So it is, I'm afraid, with most automobile technologies. Unless and until they become mainstream and/or mandated, so that all new cars use the technology, the price differential is too great for most consumers. . . .


Another example of how the film caused me to question my previous ways of thinking:

Overall, I have been only moderately critical of George W. Bush from early in his presidency for a number of reasons.

Some things have driven me absolutely nuts:
  • He (and the Republicans in general) have seemed wimpy, lacking in backbone or conviction.
  • I "can't believe" what a fiscally irresponsible "leader" he has proven to be, refusing to veto any spending increases and, in fact, adding large sums of money to plans already approved by the supposedly "liberal" Democrats.

    (In the '80s, it was popular to speak of the "tax-and-spend" liberal Democrats. I had come to the point where I began speaking of the "borrow-and-spend" [supposedly conservative] Republicans who put our nation in horrendous debt.)
I have questioned his wisdom in venturing into what appear to be foreign entanglements. (Although in today's world, as at least one friend has noted, people around the world are so interconnected economically, let along socially and politically: it is hard to argue that what happens in a place like Iraq is truly of no concern "back home.")

But I am no knee-jerk Bush-basher, either.

However, in "Who Killed the Electric Car?" I was stunned by revelations about Bush and about Reagan and their policies concerning oil . . . and energy. Absolutely stunned. (Assuming, of course, that the film speaks the truth.)

According to the film, Jimmy Carter, in 1977, I believe, announced a policy that, he said, would keep the United States from every importing more oil than it had in 1976. I believe the figure he mentioned was 8.5 million barrels of oil imported per day. Something like that.

I vaguely remember some of the policies and regulations put into place during Carter's tenure. Vaguely.

Some of the policies had to do with automotive fuel efficiency--CAFÉ, as it was called--Corporate Average Fuel Economy, "the sales weighted average fuel economy, expressed in miles per gallon (mpg), of a manufacturer’s fleet of passenger cars or light trucks with a gross vehicle weight rating (GVWR) of 8,500 lbs. or less, manufactured for sale in the United States, for any given model year."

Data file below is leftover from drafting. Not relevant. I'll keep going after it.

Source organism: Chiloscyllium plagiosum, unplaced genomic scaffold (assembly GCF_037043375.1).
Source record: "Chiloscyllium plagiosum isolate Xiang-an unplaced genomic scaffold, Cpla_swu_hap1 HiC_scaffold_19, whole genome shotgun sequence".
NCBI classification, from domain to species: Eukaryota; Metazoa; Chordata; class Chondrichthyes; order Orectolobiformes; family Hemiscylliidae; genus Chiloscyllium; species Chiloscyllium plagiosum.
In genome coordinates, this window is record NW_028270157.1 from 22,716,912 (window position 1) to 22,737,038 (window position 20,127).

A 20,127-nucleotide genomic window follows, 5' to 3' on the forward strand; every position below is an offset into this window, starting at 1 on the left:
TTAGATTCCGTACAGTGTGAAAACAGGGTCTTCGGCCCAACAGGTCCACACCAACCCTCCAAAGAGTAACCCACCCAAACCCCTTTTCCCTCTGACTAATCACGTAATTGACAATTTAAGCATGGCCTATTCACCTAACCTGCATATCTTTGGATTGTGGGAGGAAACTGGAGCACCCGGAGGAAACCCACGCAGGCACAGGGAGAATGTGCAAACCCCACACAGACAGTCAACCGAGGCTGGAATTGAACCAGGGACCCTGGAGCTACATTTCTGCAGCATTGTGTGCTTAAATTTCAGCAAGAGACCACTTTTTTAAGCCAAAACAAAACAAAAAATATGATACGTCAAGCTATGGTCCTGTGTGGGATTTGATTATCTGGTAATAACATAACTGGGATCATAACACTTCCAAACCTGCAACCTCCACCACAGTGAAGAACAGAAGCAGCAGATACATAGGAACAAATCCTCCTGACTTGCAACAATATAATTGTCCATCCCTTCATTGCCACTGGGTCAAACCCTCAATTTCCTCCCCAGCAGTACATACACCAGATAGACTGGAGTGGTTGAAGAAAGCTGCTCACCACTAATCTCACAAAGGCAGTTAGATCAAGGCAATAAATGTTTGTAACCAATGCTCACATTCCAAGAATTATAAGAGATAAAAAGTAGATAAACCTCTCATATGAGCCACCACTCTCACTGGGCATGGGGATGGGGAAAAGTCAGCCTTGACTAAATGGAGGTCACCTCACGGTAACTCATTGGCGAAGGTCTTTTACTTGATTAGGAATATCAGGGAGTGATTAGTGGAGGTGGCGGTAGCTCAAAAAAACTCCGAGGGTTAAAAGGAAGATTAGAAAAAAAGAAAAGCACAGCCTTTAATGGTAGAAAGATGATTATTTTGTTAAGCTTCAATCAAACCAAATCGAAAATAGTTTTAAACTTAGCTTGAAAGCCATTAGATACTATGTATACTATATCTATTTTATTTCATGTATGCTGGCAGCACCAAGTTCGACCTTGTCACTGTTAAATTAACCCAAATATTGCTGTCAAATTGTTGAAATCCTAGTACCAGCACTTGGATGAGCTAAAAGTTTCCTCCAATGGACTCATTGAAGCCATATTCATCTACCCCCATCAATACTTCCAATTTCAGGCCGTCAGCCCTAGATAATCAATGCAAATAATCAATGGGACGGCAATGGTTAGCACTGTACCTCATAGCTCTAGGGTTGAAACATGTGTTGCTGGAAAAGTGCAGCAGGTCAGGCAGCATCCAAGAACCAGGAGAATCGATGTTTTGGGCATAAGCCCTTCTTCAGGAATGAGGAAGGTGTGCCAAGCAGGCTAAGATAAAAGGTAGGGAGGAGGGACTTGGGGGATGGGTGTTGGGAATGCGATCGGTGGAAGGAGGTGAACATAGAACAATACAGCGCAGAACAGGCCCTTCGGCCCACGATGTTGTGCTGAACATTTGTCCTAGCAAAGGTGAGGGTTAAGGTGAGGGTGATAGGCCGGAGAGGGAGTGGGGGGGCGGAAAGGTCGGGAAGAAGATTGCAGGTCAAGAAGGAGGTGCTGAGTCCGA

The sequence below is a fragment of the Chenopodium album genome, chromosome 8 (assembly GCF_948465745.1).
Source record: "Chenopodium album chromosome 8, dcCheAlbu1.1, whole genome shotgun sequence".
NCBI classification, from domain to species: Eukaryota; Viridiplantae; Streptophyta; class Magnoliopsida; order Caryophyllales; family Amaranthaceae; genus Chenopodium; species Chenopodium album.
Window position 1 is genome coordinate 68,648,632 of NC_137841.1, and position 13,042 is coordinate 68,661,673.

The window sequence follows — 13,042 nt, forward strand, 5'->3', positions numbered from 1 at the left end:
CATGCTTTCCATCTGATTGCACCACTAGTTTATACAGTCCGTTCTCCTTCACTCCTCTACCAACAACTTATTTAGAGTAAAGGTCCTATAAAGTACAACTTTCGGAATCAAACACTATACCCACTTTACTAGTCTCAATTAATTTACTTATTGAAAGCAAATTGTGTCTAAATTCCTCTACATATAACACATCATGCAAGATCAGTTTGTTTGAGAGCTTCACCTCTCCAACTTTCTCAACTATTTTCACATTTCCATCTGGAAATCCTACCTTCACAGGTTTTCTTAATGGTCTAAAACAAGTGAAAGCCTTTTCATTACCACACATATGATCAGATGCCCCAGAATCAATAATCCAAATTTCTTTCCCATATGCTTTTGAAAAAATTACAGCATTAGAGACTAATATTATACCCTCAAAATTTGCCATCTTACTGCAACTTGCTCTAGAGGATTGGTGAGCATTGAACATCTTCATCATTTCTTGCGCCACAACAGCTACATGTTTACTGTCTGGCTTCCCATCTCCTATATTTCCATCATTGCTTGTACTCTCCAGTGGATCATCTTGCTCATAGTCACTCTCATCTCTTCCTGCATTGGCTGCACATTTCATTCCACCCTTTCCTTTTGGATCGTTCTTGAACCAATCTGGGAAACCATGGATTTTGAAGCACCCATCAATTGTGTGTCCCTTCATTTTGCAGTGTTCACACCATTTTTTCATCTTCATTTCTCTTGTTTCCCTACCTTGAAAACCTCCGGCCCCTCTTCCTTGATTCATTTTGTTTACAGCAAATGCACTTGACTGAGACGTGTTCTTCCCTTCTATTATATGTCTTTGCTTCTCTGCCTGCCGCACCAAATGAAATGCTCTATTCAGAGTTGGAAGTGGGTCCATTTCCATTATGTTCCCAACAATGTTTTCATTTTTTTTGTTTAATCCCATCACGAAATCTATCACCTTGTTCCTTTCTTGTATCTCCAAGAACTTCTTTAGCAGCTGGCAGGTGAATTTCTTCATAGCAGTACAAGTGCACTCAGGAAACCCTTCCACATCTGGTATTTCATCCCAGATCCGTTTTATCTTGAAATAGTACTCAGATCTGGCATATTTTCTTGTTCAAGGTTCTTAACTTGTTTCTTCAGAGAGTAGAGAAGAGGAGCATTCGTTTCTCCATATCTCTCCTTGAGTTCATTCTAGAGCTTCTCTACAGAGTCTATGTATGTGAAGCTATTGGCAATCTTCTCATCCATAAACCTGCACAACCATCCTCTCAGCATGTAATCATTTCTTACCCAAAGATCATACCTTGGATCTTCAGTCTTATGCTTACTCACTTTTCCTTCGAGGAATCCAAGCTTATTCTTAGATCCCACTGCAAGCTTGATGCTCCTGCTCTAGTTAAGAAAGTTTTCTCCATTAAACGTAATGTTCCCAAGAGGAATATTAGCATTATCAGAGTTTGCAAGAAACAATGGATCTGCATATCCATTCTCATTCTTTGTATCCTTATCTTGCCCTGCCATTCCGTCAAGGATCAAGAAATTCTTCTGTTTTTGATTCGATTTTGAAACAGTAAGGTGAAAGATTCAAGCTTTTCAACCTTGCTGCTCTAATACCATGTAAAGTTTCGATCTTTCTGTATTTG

And between 1976 or '77, when the regulations went into effect, and early 1980-something, the average car sold in the United States went from something like 14 mpg to almost twice that.

Whatever. Automobile fuel efficiency skyrocketed.

When Reagan came into office, however, many of Carter's energy policies were reversed.

Tax credits that Carter had helped enact in order to encourage greater investment in solar energy--solar roof panels to heat buildings and water, for example--were reversed.

Carter had placed solar panels on the White House roof; Reagan had them removed almost the moment he moved into the White House.

The film offered no reasons why Reagan had done such a thing. I imagine it was largely symbolic: Carter's era and the years immediately preceding him had been full of austerity and economic hardship. Reagan probably wanted to signal--what I recall was a chief campaign theme--a new day in America.

But why waste the benefits we, the people of the United States, had already paid for? Why waste the energy that the Sun provides and that the White House had been equipped to capture?

The film's revelations of these things bothered me.

I have been very interested in fuel efficient buildings and cars, not just intellectually, but practically . . . if I could possibly justify the purchase of such things in economic terms.

I mentioned the Prius.

I had us pay an outside consultant who specializes in these things evaluate the feasibility of us using geothermal energy as a conservational measure for the building we constructed for Sonlight back in 1999. Sadly, under even the most positive analysis, as I recall, the energy savings wouldn't have paid for the additional costs in 20 years. --A 20-year payback is equivalent to a 3.53% compound return on investment.

And some analyses suggested the payback could take up to 50 years. . . .

So that measure made no sense to me and I refused to make the investment.

But Reagan destroyed an energy conservation measure that had already been paid for. Why? That made even less sense, it seemed to me.

The film emphasized these shifts at the federal level. And the revelations bothered me.

But what really burned me up was the revelation that, under George W., at the very time the federal government was removing $4,000 tax credits for fuel-efficient electric cars like the EV-1 (and others), they added tax deductions for 6,000-pound fuel-guzzlers like the Hummer: up to $100,000 per vehicle!